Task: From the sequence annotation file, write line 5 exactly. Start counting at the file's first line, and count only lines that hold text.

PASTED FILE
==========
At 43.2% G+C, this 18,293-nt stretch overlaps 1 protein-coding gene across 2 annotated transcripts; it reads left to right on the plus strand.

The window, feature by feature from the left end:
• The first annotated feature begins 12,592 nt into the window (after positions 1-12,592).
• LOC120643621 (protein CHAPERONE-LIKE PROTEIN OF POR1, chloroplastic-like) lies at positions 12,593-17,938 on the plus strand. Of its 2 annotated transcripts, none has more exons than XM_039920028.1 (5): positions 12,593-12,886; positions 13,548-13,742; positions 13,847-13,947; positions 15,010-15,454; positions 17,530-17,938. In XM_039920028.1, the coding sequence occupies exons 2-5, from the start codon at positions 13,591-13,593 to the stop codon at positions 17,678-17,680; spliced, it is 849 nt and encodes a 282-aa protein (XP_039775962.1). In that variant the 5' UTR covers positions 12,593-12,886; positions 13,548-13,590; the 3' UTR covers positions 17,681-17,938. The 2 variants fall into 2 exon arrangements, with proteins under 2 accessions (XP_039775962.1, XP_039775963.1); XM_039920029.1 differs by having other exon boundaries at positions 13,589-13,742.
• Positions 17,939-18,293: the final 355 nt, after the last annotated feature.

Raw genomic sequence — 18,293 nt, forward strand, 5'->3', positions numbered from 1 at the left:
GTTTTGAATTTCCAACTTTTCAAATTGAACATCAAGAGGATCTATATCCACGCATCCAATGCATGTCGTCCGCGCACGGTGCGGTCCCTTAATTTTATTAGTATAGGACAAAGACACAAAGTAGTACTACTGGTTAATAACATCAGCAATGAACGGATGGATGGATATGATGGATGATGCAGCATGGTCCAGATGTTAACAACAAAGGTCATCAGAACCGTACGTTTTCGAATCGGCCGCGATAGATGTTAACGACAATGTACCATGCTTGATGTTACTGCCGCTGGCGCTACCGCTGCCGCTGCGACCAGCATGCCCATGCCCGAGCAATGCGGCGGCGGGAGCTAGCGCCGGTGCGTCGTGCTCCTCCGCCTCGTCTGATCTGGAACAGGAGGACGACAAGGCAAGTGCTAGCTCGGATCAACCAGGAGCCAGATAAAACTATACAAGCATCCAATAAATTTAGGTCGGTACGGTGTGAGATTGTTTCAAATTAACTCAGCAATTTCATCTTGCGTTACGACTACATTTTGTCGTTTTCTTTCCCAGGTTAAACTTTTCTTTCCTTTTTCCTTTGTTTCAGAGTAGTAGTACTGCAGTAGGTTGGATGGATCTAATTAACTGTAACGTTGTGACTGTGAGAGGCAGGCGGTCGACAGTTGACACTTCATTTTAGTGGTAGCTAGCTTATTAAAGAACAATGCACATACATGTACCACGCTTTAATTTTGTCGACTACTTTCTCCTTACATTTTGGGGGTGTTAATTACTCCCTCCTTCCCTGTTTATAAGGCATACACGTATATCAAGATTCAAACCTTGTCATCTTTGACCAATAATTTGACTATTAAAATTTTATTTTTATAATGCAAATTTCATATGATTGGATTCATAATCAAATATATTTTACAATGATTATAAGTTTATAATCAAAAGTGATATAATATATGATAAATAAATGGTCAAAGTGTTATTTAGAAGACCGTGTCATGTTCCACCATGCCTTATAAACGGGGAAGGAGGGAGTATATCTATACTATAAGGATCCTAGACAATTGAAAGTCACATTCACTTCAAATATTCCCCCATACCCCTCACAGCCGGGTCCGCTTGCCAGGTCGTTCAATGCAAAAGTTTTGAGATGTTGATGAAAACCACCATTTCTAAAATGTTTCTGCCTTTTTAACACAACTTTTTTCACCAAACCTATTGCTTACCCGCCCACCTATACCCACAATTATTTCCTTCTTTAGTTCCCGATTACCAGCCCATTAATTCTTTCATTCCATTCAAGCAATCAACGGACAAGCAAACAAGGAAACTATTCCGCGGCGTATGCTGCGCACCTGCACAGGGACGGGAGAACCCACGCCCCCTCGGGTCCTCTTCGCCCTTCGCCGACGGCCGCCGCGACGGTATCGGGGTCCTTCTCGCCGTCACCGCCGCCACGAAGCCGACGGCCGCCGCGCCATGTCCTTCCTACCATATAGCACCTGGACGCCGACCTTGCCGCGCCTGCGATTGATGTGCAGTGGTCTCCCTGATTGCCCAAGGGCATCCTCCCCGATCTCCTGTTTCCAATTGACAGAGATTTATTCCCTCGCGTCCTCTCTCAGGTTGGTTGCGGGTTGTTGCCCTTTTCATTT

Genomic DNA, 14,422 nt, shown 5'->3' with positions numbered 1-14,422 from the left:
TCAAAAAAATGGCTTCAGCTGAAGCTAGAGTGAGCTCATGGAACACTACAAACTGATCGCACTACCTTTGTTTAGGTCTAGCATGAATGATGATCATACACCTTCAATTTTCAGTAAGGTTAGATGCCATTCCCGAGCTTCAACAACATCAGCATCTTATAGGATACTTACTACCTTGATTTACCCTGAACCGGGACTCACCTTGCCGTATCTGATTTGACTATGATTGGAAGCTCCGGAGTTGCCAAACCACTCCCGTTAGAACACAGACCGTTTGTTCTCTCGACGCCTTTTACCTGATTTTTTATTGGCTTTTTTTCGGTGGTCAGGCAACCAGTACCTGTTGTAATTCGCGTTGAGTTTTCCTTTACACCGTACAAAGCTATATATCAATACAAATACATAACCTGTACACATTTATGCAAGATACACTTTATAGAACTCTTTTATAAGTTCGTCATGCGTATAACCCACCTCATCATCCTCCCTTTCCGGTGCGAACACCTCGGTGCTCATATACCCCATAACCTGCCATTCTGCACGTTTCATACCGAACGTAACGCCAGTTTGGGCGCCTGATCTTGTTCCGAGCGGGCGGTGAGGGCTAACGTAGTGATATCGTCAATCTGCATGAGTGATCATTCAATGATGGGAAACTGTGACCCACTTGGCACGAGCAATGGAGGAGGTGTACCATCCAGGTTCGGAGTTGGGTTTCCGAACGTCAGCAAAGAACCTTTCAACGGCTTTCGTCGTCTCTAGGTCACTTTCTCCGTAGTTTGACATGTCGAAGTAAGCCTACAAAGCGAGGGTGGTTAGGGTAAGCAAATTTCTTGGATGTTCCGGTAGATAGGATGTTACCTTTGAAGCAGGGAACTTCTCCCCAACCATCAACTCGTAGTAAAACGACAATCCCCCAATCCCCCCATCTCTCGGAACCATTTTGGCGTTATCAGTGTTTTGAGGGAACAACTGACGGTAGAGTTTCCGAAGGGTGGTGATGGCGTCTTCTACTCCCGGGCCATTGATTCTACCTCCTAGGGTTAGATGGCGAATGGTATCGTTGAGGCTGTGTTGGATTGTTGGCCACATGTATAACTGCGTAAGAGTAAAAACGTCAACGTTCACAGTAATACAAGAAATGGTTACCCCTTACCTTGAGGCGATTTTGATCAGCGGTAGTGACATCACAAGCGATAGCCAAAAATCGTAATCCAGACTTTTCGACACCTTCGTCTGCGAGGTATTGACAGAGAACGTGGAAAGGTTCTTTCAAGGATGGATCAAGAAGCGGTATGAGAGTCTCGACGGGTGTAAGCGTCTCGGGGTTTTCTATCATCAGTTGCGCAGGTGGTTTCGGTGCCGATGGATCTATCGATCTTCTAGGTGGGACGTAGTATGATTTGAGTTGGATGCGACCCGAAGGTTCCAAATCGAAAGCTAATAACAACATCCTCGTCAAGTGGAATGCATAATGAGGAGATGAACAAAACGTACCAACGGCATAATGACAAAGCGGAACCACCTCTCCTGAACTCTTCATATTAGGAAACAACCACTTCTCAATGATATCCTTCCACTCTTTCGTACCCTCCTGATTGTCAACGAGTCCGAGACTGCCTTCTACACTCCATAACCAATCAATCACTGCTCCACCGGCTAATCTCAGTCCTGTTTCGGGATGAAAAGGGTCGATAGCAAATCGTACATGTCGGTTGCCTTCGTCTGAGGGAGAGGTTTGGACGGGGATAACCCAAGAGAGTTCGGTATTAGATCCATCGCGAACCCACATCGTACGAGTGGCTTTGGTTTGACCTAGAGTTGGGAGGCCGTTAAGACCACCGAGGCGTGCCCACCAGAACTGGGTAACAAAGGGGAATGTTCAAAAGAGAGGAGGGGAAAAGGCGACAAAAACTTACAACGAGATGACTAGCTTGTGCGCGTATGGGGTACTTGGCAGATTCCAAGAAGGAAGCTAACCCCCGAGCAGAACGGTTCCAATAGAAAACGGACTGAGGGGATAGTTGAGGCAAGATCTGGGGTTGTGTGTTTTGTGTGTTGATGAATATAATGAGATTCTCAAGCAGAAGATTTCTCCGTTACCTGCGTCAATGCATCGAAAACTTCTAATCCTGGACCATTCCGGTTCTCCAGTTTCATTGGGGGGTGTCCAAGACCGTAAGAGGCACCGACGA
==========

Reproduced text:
• Positions 17,939-18,293: the final 355 nt, after the last annotated feature.